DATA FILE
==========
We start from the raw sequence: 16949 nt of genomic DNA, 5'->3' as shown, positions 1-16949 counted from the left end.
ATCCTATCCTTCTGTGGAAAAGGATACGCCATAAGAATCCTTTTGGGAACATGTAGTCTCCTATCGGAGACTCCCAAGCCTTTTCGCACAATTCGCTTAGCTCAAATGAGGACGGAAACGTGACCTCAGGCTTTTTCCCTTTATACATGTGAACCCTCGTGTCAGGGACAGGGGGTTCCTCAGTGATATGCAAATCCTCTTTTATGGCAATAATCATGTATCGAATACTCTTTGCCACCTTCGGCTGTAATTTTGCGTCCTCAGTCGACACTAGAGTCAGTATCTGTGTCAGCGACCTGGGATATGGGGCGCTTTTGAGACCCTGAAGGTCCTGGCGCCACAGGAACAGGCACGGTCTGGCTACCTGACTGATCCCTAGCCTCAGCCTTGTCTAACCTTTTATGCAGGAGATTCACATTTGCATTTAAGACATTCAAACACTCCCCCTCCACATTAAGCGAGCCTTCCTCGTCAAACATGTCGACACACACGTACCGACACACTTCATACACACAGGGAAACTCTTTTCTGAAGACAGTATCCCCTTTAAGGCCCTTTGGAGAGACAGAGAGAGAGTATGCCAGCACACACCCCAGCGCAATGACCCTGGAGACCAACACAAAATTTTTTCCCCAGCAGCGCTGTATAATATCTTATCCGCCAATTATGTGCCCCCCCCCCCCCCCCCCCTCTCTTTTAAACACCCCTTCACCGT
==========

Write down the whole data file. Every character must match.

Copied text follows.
We start from the raw sequence: 16949 nt of genomic DNA, 5'->3' as shown, positions 1-16949 counted from the left end.
ATCCTATCCTTCTGTGGAAAAGGATACGCCATAAGAATCCTTTTGGGAACATGTAGTCTCCTATCGGAGACTCCCAAGCCTTTTCGCACAATTCGCTTAGCTCAAATGAGGACGGAAACGTGACCTCAGGCTTTTTCCCTTTATACATGTGAACCCTCGTGTCAGGGACAGGGGGTTCCTCAGTGATATGCAAATCCTCTTTTATGGCAATAATCATGTATCGAATACTCTTTGCCACCTTCGGCTGTAATTTTGCGTCCTCAGTCGACACTAGAGTCAGTATCTGTGTCAGCGACCTGGGATATGGGGCGCTTTTGAGACCCTGAAGGTCCTGGCGCCACAGGAACAGGCACGGTCTGGCTACCTGACTGATCCCTAGCCTCAGCCTTGTCTAACCTTTTATGCAGGAGATTCACATTTGCATTTAAGACATTCAAACACTCCCCCTCCACATTAAGCGAGCCTTCCTCGTCAAACATGTCGACACACACGTACCGACACACTTCATACACACAGGGAAACTCTTTTCTGAAGACAGTATCCCCTTTAAGGCCCTTTGGAGAGACAGAGAGAGAGTATGCCAGCACACACCCCAGCGCAATGACCCTGGAGACCAACACAAAATTTTTTCCCCAGCAGCGCTGTATAATATCTTATCCGCCAATTATGTGCCCCCCCCCCCCCCCCCCCTCTCTTTTAAACACCCCTTCACCGT